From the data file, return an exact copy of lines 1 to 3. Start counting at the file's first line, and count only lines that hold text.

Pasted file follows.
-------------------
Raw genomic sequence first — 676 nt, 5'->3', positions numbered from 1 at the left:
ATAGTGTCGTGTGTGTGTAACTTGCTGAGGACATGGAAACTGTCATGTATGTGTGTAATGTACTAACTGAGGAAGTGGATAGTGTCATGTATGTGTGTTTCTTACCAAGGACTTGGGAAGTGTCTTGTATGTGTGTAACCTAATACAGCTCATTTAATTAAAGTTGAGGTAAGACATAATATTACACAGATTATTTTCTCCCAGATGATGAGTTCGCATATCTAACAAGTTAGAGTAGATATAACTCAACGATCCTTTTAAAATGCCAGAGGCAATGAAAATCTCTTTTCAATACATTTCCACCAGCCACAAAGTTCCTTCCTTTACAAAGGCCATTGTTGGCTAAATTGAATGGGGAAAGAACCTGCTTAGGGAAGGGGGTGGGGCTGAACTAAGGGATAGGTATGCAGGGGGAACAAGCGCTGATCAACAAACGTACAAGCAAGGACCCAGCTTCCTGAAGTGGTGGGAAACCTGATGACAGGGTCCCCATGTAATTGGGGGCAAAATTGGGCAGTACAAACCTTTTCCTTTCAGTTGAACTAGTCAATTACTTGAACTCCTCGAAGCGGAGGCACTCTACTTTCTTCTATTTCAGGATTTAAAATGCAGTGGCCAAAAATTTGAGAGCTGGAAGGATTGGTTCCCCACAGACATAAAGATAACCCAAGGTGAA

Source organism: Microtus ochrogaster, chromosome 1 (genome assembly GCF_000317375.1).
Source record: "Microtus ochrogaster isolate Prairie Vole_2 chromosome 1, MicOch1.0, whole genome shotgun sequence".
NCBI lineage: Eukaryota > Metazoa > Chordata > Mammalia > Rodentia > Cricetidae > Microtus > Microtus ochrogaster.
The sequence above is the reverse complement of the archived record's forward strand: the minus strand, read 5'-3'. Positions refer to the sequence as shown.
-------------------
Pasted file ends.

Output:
Raw genomic sequence first — 676 nt, 5'->3', positions numbered from 1 at the left:
ATAGTGTCGTGTGTGTGTAACTTGCTGAGGACATGGAAACTGTCATGTATGTGTGTAATGTACTAACTGAGGAAGTGGATAGTGTCATGTATGTGTGTTTCTTACCAAGGACTTGGGAAGTGTCTTGTATGTGTGTAACCTAATACAGCTCATTTAATTAAAGTTGAGGTAAGACATAATATTACACAGATTATTTTCTCCCAGATGATGAGTTCGCATATCTAACAAGTTAGAGTAGATATAACTCAACGATCCTTTTAAAATGCCAGAGGCAATGAAAATCTCTTTTCAATACATTTCCACCAGCCACAAAGTTCCTTCCTTTACAAAGGCCATTGTTGGCTAAATTGAATGGGGAAAGAACCTGCTTAGGGAAGGGGGTGGGGCTGAACTAAGGGATAGGTATGCAGGGGGAACAAGCGCTGATCAACAAACGTACAAGCAAGGACCCAGCTTCCTGAAGTGGTGGGAAACCTGATGACAGGGTCCCCATGTAATTGGGGGCAAAATTGGGCAGTACAAACCTTTTCCTTTCAGTTGAACTAGTCAATTACTTGAACTCCTCGAAGCGGAGGCACTCTACTTTCTTCTATTTCAGGATTTAAAATGCAGTGGCCAAAAATTTGAGAGCTGGAAGGATTGGTTCCCCACAGACATAAAGATAACCCAAGGTGAA

Source organism: Microtus ochrogaster, chromosome 1 (genome assembly GCF_000317375.1).